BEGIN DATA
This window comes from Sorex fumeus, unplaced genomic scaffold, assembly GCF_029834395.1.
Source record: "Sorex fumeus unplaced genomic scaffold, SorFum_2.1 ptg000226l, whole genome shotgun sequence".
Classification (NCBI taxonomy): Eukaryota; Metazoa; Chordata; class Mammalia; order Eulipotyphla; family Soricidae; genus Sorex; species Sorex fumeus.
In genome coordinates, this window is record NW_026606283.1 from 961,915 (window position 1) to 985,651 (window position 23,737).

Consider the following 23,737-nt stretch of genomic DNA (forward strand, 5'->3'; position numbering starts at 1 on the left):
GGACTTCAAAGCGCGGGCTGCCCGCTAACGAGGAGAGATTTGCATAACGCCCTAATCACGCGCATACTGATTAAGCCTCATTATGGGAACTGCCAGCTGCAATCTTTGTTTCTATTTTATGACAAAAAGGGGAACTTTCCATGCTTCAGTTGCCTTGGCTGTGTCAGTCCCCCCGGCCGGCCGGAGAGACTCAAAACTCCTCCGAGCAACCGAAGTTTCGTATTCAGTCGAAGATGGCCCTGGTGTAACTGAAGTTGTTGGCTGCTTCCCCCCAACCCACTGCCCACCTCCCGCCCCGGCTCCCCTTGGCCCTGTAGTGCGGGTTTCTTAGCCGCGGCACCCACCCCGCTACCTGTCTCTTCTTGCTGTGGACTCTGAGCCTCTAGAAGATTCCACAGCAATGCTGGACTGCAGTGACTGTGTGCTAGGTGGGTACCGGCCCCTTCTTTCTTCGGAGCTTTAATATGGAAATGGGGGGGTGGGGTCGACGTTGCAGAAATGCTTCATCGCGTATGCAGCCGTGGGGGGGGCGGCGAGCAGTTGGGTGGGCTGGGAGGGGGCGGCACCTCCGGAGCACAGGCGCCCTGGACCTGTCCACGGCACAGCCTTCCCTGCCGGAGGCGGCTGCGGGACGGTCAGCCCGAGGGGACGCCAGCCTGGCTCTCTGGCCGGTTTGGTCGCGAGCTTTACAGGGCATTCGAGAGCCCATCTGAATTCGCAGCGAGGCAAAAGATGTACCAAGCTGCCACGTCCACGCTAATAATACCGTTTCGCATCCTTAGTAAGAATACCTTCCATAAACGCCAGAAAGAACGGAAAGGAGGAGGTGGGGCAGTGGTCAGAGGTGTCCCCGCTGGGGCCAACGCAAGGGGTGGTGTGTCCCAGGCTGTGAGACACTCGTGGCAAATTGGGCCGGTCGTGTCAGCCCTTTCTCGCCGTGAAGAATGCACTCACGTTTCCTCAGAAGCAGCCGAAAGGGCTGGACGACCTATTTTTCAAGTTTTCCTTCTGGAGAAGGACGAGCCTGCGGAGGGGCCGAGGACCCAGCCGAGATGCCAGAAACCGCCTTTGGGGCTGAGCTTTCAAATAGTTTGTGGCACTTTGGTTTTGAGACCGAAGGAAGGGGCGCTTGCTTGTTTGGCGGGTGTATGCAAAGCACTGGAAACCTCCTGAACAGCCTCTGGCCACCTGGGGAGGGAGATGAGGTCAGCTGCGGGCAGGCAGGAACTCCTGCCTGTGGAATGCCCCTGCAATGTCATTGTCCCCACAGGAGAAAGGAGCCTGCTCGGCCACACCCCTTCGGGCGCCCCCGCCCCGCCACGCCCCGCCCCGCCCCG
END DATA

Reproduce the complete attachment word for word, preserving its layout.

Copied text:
This window comes from Sorex fumeus, unplaced genomic scaffold, assembly GCF_029834395.1.
Source record: "Sorex fumeus unplaced genomic scaffold, SorFum_2.1 ptg000226l, whole genome shotgun sequence".
Classification (NCBI taxonomy): Eukaryota; Metazoa; Chordata; class Mammalia; order Eulipotyphla; family Soricidae; genus Sorex; species Sorex fumeus.
In genome coordinates, this window is record NW_026606283.1 from 961,915 (window position 1) to 985,651 (window position 23,737).

Consider the following 23,737-nt stretch of genomic DNA (forward strand, 5'->3'; position numbering starts at 1 on the left):
GGACTTCAAAGCGCGGGCTGCCCGCTAACGAGGAGAGATTTGCATAACGCCCTAATCACGCGCATACTGATTAAGCCTCATTATGGGAACTGCCAGCTGCAATCTTTGTTTCTATTTTATGACAAAAAGGGGAACTTTCCATGCTTCAGTTGCCTTGGCTGTGTCAGTCCCCCCGGCCGGCCGGAGAGACTCAAAACTCCTCCGAGCAACCGAAGTTTCGTATTCAGTCGAAGATGGCCCTGGTGTAACTGAAGTTGTTGGCTGCTTCCCCCCAACCCACTGCCCACCTCCCGCCCCGGCTCCCCTTGGCCCTGTAGTGCGGGTTTCTTAGCCGCGGCACCCACCCCGCTACCTGTCTCTTCTTGCTGTGGACTCTGAGCCTCTAGAAGATTCCACAGCAATGCTGGACTGCAGTGACTGTGTGCTAGGTGGGTACCGGCCCCTTCTTTCTTCGGAGCTTTAATATGGAAATGGGGGGGTGGGGTCGACGTTGCAGAAATGCTTCATCGCGTATGCAGCCGTGGGGGGGGCGGCGAGCAGTTGGGTGGGCTGGGAGGGGGCGGCACCTCCGGAGCACAGGCGCCCTGGACCTGTCCACGGCACAGCCTTCCCTGCCGGAGGCGGCTGCGGGACGGTCAGCCCGAGGGGACGCCAGCCTGGCTCTCTGGCCGGTTTGGTCGCGAGCTTTACAGGGCATTCGAGAGCCCATCTGAATTCGCAGCGAGGCAAAAGATGTACCAAGCTGCCACGTCCACGCTAATAATACCGTTTCGCATCCTTAGTAAGAATACCTTCCATAAACGCCAGAAAGAACGGAAAGGAGGAGGTGGGGCAGTGGTCAGAGGTGTCCCCGCTGGGGCCAACGCAAGGGGTGGTGTGTCCCAGGCTGTGAGACACTCGTGGCAAATTGGGCCGGTCGTGTCAGCCCTTTCTCGCCGTGAAGAATGCACTCACGTTTCCTCAGAAGCAGCCGAAAGGGCTGGACGACCTATTTTTCAAGTTTTCCTTCTGGAGAAGGACGAGCCTGCGGAGGGGCCGAGGACCCAGCCGAGATGCCAGAAACCGCCTTTGGGGCTGAGCTTTCAAATAGTTTGTGGCACTTTGGTTTTGAGACCGAAGGAAGGGGCGCTTGCTTGTTTGGCGGGTGTATGCAAAGCACTGGAAACCTCCTGAACAGCCTCTGGCCACCTGGGGAGGGAGATGAGGTCAGCTGCGGGCAGGCAGGAACTCCTGCCTGTGGAATGCCCCTGCAATGTCATTGTCCCCACAGGAGAAAGGAGCCTGCTCGGCCACACCCCTTCGGGCGCCCCCGCCCCGCCACGCCCCGCCCCGCCCCG